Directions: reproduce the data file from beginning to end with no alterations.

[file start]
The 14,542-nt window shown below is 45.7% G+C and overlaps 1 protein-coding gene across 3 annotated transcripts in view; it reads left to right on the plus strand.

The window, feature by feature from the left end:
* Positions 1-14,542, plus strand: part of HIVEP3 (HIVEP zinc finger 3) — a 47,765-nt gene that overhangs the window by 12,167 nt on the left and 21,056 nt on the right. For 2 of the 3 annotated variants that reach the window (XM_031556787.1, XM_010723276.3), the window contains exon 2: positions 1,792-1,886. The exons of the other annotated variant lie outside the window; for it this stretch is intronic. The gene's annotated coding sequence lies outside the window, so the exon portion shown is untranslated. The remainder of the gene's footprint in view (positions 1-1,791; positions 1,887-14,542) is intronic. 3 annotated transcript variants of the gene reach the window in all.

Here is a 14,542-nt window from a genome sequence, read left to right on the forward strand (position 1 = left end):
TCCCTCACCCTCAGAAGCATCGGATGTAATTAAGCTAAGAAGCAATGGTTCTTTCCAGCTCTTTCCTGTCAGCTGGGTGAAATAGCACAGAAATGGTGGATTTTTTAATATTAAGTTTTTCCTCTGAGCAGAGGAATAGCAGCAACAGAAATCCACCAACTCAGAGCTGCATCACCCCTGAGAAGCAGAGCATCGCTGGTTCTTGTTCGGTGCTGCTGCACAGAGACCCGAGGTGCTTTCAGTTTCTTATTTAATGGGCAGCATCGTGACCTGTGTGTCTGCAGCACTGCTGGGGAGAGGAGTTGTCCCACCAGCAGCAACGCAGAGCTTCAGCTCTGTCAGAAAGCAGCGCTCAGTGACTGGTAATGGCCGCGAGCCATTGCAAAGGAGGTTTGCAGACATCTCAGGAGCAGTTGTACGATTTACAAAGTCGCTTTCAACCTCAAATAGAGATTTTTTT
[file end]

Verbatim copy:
The 14,542-nt window shown below is 45.7% G+C and overlaps 1 protein-coding gene across 3 annotated transcripts in view; it reads left to right on the plus strand.

The window, feature by feature from the left end:
* Positions 1-14,542, plus strand: part of HIVEP3 (HIVEP zinc finger 3) — a 47,765-nt gene that overhangs the window by 12,167 nt on the left and 21,056 nt on the right. For 2 of the 3 annotated variants that reach the window (XM_031556787.1, XM_010723276.3), the window contains exon 2: positions 1,792-1,886. The exons of the other annotated variant lie outside the window; for it this stretch is intronic. The gene's annotated coding sequence lies outside the window, so the exon portion shown is untranslated. The remainder of the gene's footprint in view (positions 1-1,791; positions 1,887-14,542) is intronic. 3 annotated transcript variants of the gene reach the window in all.

Here is a 14,542-nt window from a genome sequence, read left to right on the forward strand (position 1 = left end):
TCCCTCACCCTCAGAAGCATCGGATGTAATTAAGCTAAGAAGCAATGGTTCTTTCCAGCTCTTTCCTGTCAGCTGGGTGAAATAGCACAGAAATGGTGGATTTTTTAATATTAAGTTTTTCCTCTGAGCAGAGGAATAGCAGCAACAGAAATCCACCAACTCAGAGCTGCATCACCCCTGAGAAGCAGAGCATCGCTGGTTCTTGTTCGGTGCTGCTGCACAGAGACCCGAGGTGCTTTCAGTTTCTTATTTAATGGGCAGCATCGTGACCTGTGTGTCTGCAGCACTGCTGGGGAGAGGAGTTGTCCCACCAGCAGCAACGCAGAGCTTCAGCTCTGTCAGAAAGCAGCGCTCAGTGACTGGTAATGGCCGCGAGCCATTGCAAAGGAGGTTTGCAGACATCTCAGGAGCAGTTGTACGATTTACAAAGTCGCTTTCAACCTCAAATAGAGATTTTTTT